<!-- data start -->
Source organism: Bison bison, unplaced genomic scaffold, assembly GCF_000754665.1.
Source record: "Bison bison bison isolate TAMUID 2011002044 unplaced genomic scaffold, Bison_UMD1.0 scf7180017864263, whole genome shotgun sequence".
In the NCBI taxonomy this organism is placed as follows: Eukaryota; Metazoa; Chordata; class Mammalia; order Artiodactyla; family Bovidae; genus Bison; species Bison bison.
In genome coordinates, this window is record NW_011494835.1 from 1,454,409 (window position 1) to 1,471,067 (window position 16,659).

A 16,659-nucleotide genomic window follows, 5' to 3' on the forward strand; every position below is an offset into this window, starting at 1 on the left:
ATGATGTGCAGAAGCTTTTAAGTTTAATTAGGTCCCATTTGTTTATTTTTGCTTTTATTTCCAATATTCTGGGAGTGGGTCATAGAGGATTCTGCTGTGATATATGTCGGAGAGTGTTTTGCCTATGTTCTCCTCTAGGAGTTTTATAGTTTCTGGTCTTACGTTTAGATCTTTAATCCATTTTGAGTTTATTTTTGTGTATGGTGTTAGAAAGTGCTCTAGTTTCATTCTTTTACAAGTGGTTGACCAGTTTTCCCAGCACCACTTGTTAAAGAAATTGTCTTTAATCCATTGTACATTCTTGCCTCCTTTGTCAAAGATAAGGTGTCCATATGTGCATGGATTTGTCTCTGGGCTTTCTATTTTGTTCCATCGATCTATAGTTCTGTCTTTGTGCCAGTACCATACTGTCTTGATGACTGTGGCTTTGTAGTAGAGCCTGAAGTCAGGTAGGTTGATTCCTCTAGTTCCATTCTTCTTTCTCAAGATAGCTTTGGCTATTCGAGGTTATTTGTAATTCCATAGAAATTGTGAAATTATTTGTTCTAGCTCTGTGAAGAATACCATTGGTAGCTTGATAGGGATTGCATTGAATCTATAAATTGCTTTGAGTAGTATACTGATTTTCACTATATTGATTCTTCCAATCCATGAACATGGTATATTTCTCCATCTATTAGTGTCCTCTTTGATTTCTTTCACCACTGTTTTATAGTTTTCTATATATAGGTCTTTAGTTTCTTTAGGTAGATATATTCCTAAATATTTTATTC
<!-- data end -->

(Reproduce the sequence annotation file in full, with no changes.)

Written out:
Source organism: Bison bison, unplaced genomic scaffold, assembly GCF_000754665.1.
Source record: "Bison bison bison isolate TAMUID 2011002044 unplaced genomic scaffold, Bison_UMD1.0 scf7180017864263, whole genome shotgun sequence".
In the NCBI taxonomy this organism is placed as follows: Eukaryota; Metazoa; Chordata; class Mammalia; order Artiodactyla; family Bovidae; genus Bison; species Bison bison.
In genome coordinates, this window is record NW_011494835.1 from 1,454,409 (window position 1) to 1,471,067 (window position 16,659).

A 16,659-nucleotide genomic window follows, 5' to 3' on the forward strand; every position below is an offset into this window, starting at 1 on the left:
ATGATGTGCAGAAGCTTTTAAGTTTAATTAGGTCCCATTTGTTTATTTTTGCTTTTATTTCCAATATTCTGGGAGTGGGTCATAGAGGATTCTGCTGTGATATATGTCGGAGAGTGTTTTGCCTATGTTCTCCTCTAGGAGTTTTATAGTTTCTGGTCTTACGTTTAGATCTTTAATCCATTTTGAGTTTATTTTTGTGTATGGTGTTAGAAAGTGCTCTAGTTTCATTCTTTTACAAGTGGTTGACCAGTTTTCCCAGCACCACTTGTTAAAGAAATTGTCTTTAATCCATTGTACATTCTTGCCTCCTTTGTCAAAGATAAGGTGTCCATATGTGCATGGATTTGTCTCTGGGCTTTCTATTTTGTTCCATCGATCTATAGTTCTGTCTTTGTGCCAGTACCATACTGTCTTGATGACTGTGGCTTTGTAGTAGAGCCTGAAGTCAGGTAGGTTGATTCCTCTAGTTCCATTCTTCTTTCTCAAGATAGCTTTGGCTATTCGAGGTTATTTGTAATTCCATAGAAATTGTGAAATTATTTGTTCTAGCTCTGTGAAGAATACCATTGGTAGCTTGATAGGGATTGCATTGAATCTATAAATTGCTTTGAGTAGTATACTGATTTTCACTATATTGATTCTTCCAATCCATGAACATGGTATATTTCTCCATCTATTAGTGTCCTCTTTGATTTCTTTCACCACTGTTTTATAGTTTTCTATATATAGGTCTTTAGTTTCTTTAGGTAGATATATTCCTAAATATTTTATTC